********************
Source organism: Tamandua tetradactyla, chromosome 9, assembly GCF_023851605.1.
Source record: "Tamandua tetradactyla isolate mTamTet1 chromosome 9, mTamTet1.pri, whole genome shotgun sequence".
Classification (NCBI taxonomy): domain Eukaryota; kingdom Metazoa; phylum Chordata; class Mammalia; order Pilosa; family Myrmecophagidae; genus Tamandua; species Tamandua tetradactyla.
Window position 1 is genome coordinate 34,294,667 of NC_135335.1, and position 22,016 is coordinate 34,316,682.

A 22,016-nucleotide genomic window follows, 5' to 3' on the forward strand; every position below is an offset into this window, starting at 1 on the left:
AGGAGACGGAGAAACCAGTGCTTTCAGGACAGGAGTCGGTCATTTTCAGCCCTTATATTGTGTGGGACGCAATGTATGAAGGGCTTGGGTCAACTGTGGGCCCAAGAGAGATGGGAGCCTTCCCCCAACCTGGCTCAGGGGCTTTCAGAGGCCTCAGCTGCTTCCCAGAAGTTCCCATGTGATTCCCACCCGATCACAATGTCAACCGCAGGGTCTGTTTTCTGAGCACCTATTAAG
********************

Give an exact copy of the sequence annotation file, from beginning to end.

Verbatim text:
Source organism: Tamandua tetradactyla, chromosome 9, assembly GCF_023851605.1.
Source record: "Tamandua tetradactyla isolate mTamTet1 chromosome 9, mTamTet1.pri, whole genome shotgun sequence".
Classification (NCBI taxonomy): domain Eukaryota; kingdom Metazoa; phylum Chordata; class Mammalia; order Pilosa; family Myrmecophagidae; genus Tamandua; species Tamandua tetradactyla.
Window position 1 is genome coordinate 34,294,667 of NC_135335.1, and position 22,016 is coordinate 34,316,682.

A 22,016-nucleotide genomic window follows, 5' to 3' on the forward strand; every position below is an offset into this window, starting at 1 on the left:
AGGAGACGGAGAAACCAGTGCTTTCAGGACAGGAGTCGGTCATTTTCAGCCCTTATATTGTGTGGGACGCAATGTATGAAGGGCTTGGGTCAACTGTGGGCCCAAGAGAGATGGGAGCCTTCCCCCAACCTGGCTCAGGGGCTTTCAGAGGCCTCAGCTGCTTCCCAGAAGTTCCCATGTGATTCCCACCCGATCACAATGTCAACCGCAGGGTCTGTTTTCTGAGCACCTATTAAG